Tuesday, January 8, 2013

Camino Entry 40

Today's google map (check it out, the cathedral is gorgeous): http://goo.gl/maps/IihLG

Entry 40, Januray 3rd, 2012

A short day today, only 12km to León. The municipal albergue here is huge – 140 beds. Since we were early, we took some time to walk to the city. They were just opening the cathedral as we walked up.

I came on the camino for transformative experiences. Stepping into the cathedral in León was one of them. I don't know what it was, but I could feel the stones in my foundation shift. I've been searching for “What next?” in my life, and now I know. Whatever I do next, it must be fighting the good fight. That is the answer.

How? I don't know. But I have another piece of the puzzle. Just like last time, on the Ebro plain when I said, “I don't have anything figured out, and it pisses me off!” the realization seems very simple and obvious, but it is only in making it that everything seems that way. I suspect most important realizations are like that – so obvious that afterward you cannot imagine not knowing what you've learned.

I felt the desire to pray, but there was nowhere to sit and I was too scared to draw attention to myself. Instead I found myself repeating in my head, “I don't know what you are, but I am on my knees in front of you.”

Which is strange, as I usually shy away from the harsh, obedience-demanding vision of God. Am I too afraid to consider the possibility? Or maybe faith is what remains when fear has left the body – if I am no longer afraid of what will happen to me in life, I have surrendered my will and desire to control what is to . . . something? Something else?

My whole life I have had a powerful aversion to overt obedience – not in the small sense, but in the large sense. As I grow, I am getting less afraid and more capable of acting on that aversion (fear used to keep me in line). Perhaps it is time to question that obedience?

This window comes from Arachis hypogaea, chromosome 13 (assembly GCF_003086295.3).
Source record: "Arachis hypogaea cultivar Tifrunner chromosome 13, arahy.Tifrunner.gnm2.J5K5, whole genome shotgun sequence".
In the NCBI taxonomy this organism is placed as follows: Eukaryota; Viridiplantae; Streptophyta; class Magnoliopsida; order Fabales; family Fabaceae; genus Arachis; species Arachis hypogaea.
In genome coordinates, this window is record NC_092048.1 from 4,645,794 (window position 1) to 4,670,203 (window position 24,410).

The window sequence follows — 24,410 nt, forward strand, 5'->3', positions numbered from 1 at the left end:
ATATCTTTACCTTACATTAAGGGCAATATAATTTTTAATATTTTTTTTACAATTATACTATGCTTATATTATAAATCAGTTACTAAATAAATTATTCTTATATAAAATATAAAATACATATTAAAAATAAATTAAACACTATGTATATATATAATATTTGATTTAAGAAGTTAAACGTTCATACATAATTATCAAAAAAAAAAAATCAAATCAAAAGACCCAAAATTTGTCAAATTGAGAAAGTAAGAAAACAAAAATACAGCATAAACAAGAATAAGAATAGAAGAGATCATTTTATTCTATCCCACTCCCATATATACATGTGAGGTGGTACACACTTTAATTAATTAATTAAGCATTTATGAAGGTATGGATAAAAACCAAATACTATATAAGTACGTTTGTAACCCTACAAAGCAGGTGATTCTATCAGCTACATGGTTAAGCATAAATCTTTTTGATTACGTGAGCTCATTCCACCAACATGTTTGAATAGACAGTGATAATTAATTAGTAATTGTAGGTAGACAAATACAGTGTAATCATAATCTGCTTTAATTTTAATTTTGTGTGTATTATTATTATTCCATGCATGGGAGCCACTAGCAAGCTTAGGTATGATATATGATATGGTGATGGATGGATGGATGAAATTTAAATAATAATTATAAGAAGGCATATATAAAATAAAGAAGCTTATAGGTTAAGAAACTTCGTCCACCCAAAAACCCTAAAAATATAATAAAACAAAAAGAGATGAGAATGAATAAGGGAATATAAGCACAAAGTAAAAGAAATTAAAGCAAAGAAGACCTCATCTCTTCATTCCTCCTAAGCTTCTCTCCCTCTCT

Two stories come to mind. The first is Coelho raising the cross when Petreus orders him to. That chapter of “The Alchemist” is titled merely “obedience,” and ends with the cross up and very little discussion. I am unsure what lesson to take from it.

The other story is the moment in Siddhartha after he leaves the Buddha . . . Siddhartha decides to make a study of himself with no more teachers. This feels like the path I want to follow. Where is the obedience there?

Anyway. I finally continued around the inside of the cathedral. It was beautiful in the late afternoon light – an orange glow suffused the warm stone. Similar in design, layout, and style to Notre Dame, it is lighter and in my mind preferable. More than half of the surface area is glass – gothic architecture truly is all about light! I love it.

It was looking at the stories in the stained glass windows that gave me the clue to decipher the onrush of feeling that I had felt. I belong in this company – the people trying to figure “it” out. The tales of blood and sweat and adventures and holy men . . . stories of distant lands and kings and the quest. I am one of them deep in my soul and I know the true nature of the stories they tell. I am a warrior of the light and I must fight the good fight. That is the second step of clarity.

How? I don't know, but that's okay. Coming to peace with the slow progress of the camino and coming to peace with the fact that no, I don't have anything figured out, are linked somehow and may even be one and the same. The world is different now than it was then. I do not know the way . . . but as the drunk Catalan man in Abrera said, there is no camino but the one we walk, right?

Obedience to the path that we walk? Is that what this means? Obedience to the self? Not to some faceless deity, but to something greater – the self? I don't know.

I don't know why I like cathedrals so much. I went to mass after my moment and the only thing that it told me was that it is certainly not the Catholic faith that anchors my love of churches. Somehow I feel that Christ thought the resurrection would have been a bigger deal than his crucifixion . . . I mean, everybody dies, right? Very few come back to life. And eating his flesh and drinking his blood? What creepy symbolism. It is like the buildings existed beforehand and the church found them and took them over.